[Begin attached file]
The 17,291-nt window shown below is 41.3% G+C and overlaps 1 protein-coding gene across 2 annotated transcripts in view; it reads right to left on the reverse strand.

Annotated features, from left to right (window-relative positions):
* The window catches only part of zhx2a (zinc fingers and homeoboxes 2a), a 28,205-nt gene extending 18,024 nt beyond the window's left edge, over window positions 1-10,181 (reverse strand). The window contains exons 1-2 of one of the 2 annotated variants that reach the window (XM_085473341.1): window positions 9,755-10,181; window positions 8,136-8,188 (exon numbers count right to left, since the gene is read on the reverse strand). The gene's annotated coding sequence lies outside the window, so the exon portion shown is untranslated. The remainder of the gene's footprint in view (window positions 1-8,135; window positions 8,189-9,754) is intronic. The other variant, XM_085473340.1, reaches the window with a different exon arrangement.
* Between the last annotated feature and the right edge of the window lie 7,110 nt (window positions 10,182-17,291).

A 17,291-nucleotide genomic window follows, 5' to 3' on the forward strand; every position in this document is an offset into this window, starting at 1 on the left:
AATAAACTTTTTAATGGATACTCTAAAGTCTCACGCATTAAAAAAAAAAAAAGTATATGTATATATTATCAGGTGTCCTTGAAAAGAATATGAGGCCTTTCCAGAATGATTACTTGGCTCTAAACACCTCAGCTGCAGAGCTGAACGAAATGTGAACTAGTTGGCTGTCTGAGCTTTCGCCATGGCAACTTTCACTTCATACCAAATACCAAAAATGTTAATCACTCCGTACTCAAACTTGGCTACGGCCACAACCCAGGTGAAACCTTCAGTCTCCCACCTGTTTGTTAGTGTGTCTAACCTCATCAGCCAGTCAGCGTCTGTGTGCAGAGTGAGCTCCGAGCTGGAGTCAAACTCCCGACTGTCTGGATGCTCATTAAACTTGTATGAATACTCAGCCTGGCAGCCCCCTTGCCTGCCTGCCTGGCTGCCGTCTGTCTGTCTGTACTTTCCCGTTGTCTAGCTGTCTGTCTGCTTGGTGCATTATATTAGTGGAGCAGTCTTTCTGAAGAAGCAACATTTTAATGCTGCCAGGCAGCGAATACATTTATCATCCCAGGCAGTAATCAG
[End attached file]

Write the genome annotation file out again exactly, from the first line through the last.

The 17,291-nt window shown below is 41.3% G+C and overlaps 1 protein-coding gene across 2 annotated transcripts in view; it reads right to left on the reverse strand.

Annotated features, from left to right (window-relative positions):
* The window catches only part of zhx2a (zinc fingers and homeoboxes 2a), a 28,205-nt gene extending 18,024 nt beyond the window's left edge, over window positions 1-10,181 (reverse strand). The window contains exons 1-2 of one of the 2 annotated variants that reach the window (XM_085473341.1): window positions 9,755-10,181; window positions 8,136-8,188 (exon numbers count right to left, since the gene is read on the reverse strand). The gene's annotated coding sequence lies outside the window, so the exon portion shown is untranslated. The remainder of the gene's footprint in view (window positions 1-8,135; window positions 8,189-9,754) is intronic. The other variant, XM_085473340.1, reaches the window with a different exon arrangement.
* Between the last annotated feature and the right edge of the window lie 7,110 nt (window positions 10,182-17,291).

A 17,291-nucleotide genomic window follows, 5' to 3' on the forward strand; every position in this document is an offset into this window, starting at 1 on the left:
AATAAACTTTTTAATGGATACTCTAAAGTCTCACGCATTAAAAAAAAAAAAAGTATATGTATATATTATCAGGTGTCCTTGAAAAGAATATGAGGCCTTTCCAGAATGATTACTTGGCTCTAAACACCTCAGCTGCAGAGCTGAACGAAATGTGAACTAGTTGGCTGTCTGAGCTTTCGCCATGGCAACTTTCACTTCATACCAAATACCAAAAATGTTAATCACTCCGTACTCAAACTTGGCTACGGCCACAACCCAGGTGAAACCTTCAGTCTCCCACCTGTTTGTTAGTGTGTCTAACCTCATCAGCCAGTCAGCGTCTGTGTGCAGAGTGAGCTCCGAGCTGGAGTCAAACTCCCGACTGTCTGGATGCTCATTAAACTTGTATGAATACTCAGCCTGGCAGCCCCCTTGCCTGCCTGCCTGGCTGCCGTCTGTCTGTCTGTACTTTCCCGTTGTCTAGCTGTCTGTCTGCTTGGTGCATTATATTAGTGGAGCAGTCTTTCTGAAGAAGCAACATTTTAATGCTGCCAGGCAGCGAATACATTTATCATCCCAGGCAGTAATCAG